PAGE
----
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How we test spiralizers

There are so many spiralizers on the market, but which ones produce beautiful results?

types of veg spiralized HWT
Last updated: 22 August 2018


Checked for accuracy by our qualified fact-checkers and verifiers. Find out more about fact-checking at CHOICE.

Spiralizers are a popular kitchen gadget that help you make fruit and vegetable noodles. With so many designs to choose from, our kitchen lab helps you choose one that’ll deliver great results with minimum fuss.

Our expert testers

There's no doubt that our home economist Fiona Mair knows her way around a kitchen and has seen gadget trends come and go. With 30 years of experience she has seen lots of new technology enter the kitchen space, and knows what makes a good appliance tick. Our test officer Chantelle Scodeller is also an expert in the kitchen, putting products through our rigorous test methods.

How we choose what to test

There are so many spiralizers on the market, including very cheap versions found in market stalls. Where possible we try to buy branded models available in department stores and kitchenware outlets.

To come up with our list, we survey manufacturers to find out about their range of models and we take member feedback on board. Our buyers then purchase products as you the consumer would, either in-store or online. This is to ensure that products we receive have not been tweaked in any way, or received special treatment during transit. We'll disclose the rare cases when we've borrowed a major new model directly from the manufacturer (for example, if it's not yet in the shops during testing).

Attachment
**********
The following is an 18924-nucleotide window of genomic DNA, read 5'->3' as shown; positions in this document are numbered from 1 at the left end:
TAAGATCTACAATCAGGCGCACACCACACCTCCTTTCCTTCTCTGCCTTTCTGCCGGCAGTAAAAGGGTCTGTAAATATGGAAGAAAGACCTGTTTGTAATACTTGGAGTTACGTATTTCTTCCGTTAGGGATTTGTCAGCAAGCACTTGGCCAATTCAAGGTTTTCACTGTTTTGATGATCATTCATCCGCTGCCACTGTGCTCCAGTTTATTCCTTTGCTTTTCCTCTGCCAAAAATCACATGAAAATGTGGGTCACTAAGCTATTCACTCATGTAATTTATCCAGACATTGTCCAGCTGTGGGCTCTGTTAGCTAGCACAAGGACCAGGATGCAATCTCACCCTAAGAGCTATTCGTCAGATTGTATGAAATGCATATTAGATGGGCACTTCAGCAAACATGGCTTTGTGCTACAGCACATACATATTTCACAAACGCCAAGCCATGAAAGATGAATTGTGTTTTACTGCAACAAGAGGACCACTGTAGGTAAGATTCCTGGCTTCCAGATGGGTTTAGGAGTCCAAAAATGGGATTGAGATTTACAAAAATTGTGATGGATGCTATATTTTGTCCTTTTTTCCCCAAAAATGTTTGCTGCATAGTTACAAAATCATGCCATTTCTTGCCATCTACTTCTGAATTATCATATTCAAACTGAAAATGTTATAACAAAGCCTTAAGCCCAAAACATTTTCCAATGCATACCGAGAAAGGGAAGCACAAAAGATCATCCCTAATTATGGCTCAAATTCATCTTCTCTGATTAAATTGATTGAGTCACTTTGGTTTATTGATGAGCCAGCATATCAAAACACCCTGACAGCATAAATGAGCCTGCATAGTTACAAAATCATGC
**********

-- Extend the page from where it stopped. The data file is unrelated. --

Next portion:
How we test


To test performance, our experts spiralize three vegetables popularly used in these gadgets: zucchini, sweet potato and carrot. For each vegetable, we rate the appearance based on criteria including:

  • evenness
  • length
  • whether the strings/noodles have separated properly
  • whether noodles broke apart during spiralizing.

We also test apple spiralizing performance, but don't currently incorporate it into the final score because not all models have this feature.

Ease of use

When assessing ease of use we look at a number of factors including:

  • stability on the workbench or in the hand
  • changing/assembling the blades
  • ease of storing blades
  • operating the levers/cranks
  • comfort during use (which includes how easy it is to secure the fruit or vegetable on to the unit) 
  • ease of cleaning cracks and crevices
  • safety features.

Test criteria explained

Our results consist of performance (60%) and ease of use (40%). Any spiralizers that score 70% or more overall can be recommended.

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Stock images: Getty, unless otherwise stated.